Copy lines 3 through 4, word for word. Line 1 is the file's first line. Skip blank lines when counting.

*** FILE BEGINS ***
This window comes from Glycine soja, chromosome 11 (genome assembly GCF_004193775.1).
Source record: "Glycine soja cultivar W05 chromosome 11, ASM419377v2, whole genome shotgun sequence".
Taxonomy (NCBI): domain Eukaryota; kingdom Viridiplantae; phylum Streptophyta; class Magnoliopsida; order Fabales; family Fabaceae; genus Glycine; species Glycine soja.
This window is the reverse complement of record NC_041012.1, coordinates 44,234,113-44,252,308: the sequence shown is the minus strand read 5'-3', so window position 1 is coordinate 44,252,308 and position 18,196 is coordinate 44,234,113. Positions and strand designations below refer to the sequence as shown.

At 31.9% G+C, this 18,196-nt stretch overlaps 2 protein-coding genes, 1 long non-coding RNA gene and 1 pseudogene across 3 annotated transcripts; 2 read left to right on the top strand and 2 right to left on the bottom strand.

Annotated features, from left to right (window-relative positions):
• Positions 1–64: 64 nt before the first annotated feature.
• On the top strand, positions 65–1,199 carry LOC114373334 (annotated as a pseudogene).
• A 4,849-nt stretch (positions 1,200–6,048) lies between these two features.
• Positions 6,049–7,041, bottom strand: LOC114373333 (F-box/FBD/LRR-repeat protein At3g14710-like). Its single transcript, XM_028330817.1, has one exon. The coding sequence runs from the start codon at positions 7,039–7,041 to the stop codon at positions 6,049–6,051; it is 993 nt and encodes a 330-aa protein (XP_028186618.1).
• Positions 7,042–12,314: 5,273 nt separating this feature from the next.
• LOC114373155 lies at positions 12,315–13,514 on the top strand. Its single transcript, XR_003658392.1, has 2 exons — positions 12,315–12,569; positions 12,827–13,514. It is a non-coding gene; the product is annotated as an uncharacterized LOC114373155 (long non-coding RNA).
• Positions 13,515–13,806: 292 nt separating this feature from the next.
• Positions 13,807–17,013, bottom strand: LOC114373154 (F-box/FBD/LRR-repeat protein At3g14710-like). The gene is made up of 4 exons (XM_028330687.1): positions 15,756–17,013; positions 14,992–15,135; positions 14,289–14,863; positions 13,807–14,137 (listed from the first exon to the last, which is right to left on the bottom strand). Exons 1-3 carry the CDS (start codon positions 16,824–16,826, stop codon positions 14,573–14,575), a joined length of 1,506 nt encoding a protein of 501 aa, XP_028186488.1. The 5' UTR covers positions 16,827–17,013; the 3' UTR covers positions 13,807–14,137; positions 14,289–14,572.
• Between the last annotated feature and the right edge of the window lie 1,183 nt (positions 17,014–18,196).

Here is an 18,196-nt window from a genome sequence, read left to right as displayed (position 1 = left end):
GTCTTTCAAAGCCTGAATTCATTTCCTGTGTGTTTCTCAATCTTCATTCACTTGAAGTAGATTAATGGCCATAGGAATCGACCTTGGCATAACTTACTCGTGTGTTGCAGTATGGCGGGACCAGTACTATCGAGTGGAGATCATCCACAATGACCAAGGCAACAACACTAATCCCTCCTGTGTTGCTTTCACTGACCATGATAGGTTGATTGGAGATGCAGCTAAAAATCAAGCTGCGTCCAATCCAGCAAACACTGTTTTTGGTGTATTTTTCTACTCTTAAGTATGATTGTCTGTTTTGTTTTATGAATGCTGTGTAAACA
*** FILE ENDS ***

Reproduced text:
Taxonomy (NCBI): domain Eukaryota; kingdom Viridiplantae; phylum Streptophyta; class Magnoliopsida; order Fabales; family Fabaceae; genus Glycine; species Glycine soja.
This window is the reverse complement of record NC_041012.1, coordinates 44,234,113-44,252,308: the sequence shown is the minus strand read 5'-3', so window position 1 is coordinate 44,252,308 and position 18,196 is coordinate 44,234,113. Positions and strand designations below refer to the sequence as shown.